From the day we arrive on the planet
And blinking, step into the sun
There’s more to be seen than can ever be seen
More to do than can ever be done
~ Circle of Life, Elton John
On my 50th birthday last year, my head was spinning.
The cards, gifts, jokes…but then 50 revolutions of the sun will put anyone’s head in a spin!
So I’m spinning on a spinning planet, spinning around the sun, spinning around our solar system, spinning around the Milky Way galaxy, which is itself spinning (in spiral fashion) around a cluster of galaxies which—yep—are spinning around other inter-weaving clusters of galaxies!
Here’s the thing: Isn’t there something about circles, spirals and spinning that seems almost endemic to the human species? We’re either “going around in circles,” “meeting ourselves coming back,” or writing songs about how love “makes the world go round.”
So what’s so magnetically attractive about circles and moving circumnavigationally? (Hey, there’s a cool new word!) And another question: Are animals and plants equally beguiled by the circle motif? Who knows—but pull up a stool and let’s consider this human propensity to the “circle” thing…and more importantly: can we and do we need to get off the whirligig?
I recall a lovely send off remark a friend of mine used once on my departure from Ireland en route back to the States: She said, “God bless all your journeys.”
It was a singular blessing of intuitive and mystical depth. Our lifetimes truly are journeys within journeys; they are “circles of energy” we embark upon and that emanate from us and expand; we immerse ourselves in them; we reach some kind of midway point and then we return to our original start line having learned and grown from these “circles of experience” and forays in human consciousness.
The rubs are:
1) not making it all the way back to the start line—getting stuck somewhere along the way and then starting out on a new circle of experience in a loop fashion; and
2) making it all the way back but with insufficient knowledge or expansion of consciousness to make very much progress the next time around. Does that make sense?
The karma thing:
Firstly, karma is not some kind of divine affliction from a God who wants you to learn your lessons. God simply wants each of us to return to our original angelic start point; get off the grinding treadmill… and stay off it!
The problem is, most of us arrive on the other side, carrying spiritual baggage from the life just lived; we sort some of it—but not all of it—out on this heavenly side, and then return in another incarnation, setting out on a new journey with the previous life’s baggage still weighing us down, or coloring our experience, so to speak.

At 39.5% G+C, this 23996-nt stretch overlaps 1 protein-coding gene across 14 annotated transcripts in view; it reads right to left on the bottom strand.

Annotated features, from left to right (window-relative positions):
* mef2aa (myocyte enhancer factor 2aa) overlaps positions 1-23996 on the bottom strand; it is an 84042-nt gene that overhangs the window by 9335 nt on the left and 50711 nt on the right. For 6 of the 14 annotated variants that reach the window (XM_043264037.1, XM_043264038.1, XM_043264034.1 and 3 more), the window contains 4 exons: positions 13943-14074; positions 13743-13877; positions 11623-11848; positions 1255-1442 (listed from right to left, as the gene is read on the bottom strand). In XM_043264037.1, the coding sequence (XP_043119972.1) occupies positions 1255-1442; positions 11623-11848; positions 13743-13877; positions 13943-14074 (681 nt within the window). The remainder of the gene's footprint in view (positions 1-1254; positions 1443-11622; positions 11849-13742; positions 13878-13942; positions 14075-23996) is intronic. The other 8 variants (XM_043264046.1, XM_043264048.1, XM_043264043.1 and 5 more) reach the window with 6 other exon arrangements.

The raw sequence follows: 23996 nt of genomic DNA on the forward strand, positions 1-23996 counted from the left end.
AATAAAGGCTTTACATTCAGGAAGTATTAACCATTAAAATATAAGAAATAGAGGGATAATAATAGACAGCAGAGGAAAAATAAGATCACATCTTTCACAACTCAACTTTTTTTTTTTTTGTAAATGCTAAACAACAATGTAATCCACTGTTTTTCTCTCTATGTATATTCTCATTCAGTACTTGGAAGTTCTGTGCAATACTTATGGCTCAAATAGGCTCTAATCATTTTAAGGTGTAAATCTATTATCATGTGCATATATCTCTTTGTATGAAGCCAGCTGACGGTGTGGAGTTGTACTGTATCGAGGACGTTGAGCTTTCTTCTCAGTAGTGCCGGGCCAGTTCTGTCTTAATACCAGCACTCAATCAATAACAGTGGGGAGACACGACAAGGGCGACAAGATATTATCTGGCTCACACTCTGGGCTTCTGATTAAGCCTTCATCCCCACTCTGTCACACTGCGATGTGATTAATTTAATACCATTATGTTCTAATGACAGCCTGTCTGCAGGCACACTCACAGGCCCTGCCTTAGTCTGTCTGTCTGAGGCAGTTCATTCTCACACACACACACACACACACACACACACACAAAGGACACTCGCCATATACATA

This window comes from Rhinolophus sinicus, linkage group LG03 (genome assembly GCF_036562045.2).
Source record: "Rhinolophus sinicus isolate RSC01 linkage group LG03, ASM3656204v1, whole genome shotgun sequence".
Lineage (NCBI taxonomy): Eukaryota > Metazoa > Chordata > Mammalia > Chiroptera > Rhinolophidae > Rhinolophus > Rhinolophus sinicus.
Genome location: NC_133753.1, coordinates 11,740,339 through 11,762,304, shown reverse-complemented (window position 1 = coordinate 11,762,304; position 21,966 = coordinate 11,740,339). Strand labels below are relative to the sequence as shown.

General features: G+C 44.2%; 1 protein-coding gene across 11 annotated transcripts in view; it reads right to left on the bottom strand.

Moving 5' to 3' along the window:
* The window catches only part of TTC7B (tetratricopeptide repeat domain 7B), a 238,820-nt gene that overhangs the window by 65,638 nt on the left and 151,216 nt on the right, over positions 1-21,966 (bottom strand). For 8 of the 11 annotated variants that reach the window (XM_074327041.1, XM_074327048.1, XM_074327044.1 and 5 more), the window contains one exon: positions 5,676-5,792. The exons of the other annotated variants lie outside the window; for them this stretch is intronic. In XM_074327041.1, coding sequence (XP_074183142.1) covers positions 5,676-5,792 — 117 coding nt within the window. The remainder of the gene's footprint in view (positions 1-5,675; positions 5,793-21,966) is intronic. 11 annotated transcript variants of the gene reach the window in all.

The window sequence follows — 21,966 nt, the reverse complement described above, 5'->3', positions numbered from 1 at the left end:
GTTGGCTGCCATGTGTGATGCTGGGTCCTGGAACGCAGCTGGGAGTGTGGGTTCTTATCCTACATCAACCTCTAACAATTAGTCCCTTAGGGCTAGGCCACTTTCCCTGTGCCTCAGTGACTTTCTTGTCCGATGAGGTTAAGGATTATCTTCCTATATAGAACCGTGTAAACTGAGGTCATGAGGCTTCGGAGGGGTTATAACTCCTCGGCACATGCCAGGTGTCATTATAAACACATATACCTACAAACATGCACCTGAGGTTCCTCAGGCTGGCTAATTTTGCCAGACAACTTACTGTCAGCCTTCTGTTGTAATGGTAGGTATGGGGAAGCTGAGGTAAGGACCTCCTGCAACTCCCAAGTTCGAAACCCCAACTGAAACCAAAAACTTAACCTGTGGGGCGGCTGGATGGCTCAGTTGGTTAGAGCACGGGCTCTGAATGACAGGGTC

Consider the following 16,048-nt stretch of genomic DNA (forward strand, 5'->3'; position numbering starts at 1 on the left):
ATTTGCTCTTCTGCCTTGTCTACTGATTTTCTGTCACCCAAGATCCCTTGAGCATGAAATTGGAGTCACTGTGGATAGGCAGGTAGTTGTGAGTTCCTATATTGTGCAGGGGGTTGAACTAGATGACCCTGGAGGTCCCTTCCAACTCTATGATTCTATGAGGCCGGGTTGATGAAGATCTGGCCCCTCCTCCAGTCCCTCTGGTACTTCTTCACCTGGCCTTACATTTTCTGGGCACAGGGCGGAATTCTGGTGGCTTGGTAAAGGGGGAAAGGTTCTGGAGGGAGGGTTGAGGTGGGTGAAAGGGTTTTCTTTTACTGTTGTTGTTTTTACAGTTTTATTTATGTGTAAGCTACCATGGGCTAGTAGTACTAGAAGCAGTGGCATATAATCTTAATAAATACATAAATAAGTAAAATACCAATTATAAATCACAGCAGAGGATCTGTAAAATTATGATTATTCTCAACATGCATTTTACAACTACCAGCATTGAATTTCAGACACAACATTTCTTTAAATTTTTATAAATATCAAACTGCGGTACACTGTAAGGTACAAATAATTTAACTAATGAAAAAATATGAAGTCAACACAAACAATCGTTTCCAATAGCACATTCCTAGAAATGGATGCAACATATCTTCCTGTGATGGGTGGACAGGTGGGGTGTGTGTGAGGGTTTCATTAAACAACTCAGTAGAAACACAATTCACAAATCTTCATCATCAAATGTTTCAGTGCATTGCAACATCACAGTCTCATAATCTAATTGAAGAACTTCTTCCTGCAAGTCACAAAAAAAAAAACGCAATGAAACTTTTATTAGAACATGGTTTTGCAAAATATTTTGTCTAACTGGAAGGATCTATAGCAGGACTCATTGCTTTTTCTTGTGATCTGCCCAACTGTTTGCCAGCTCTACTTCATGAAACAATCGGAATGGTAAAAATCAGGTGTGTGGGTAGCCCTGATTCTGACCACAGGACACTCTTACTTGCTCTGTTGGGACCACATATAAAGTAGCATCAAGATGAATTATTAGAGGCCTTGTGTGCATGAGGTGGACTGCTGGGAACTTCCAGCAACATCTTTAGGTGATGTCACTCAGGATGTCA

Therefore, karma is simply the dust on our sandals of previous journeys, nothing more. We’re just, to varying degrees, going around in circles.
But don’t lose heart.
We are amazing multi-dimensional beings! We have the ability (quite effortlessly) to immerse ourselves in divine wisdom and light on a daily basis. It just takes a moment of quiet, reflective communion with this divine light within, to transmute anything we are experiencing into a moment of joy, healing, and transformation.
Sound fluffy? Not so. Practice perceiving everything in your life as being a circle—emotional experiences, material experiences, hopes and expectations, physical cycles (of age and health), and addictions. These are all cycles of energy.
Now try immersing them (daily) in the warmth of divine healing light. This is prayer at its heart center. Circles of experience will then conclude more rapidly and we will complete our “circles of experience” in a more comprehensive and enlightened way. We’re shedding a little more dust from our sandals.
Past life regression:
Disclosure: I have never done this but am considering it. Why? My humble take on past life regressions is that it is a useful tool that may help me see the patterns and “circles of experience” that I have, to varying degrees, repeated over many lifetimes. I get to see how dust on my sandals has spilled over into a number of lifetimes; and to reflect on how I might bring some of these incomplete circles to completion. Make sense? So, my recommendation here is this: if you go there, tread cautiously and don’t overindulge in this useful tool.
Until our next yarn…
Enjoy the ride on the merry-go-round; hop from horse to zebra to hippo—heck, the whole menagerie! But don’t forget to get off, because around the corner in another amusement park, just out of vision, is another more splendid carousel.
And guess what?
(Shhhhh…) There’s no-one on it!
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Apprentice Editor: Jamie Khoo/Editor: Catherine Monkman
Photo: Arthur Seranno/Pixoto
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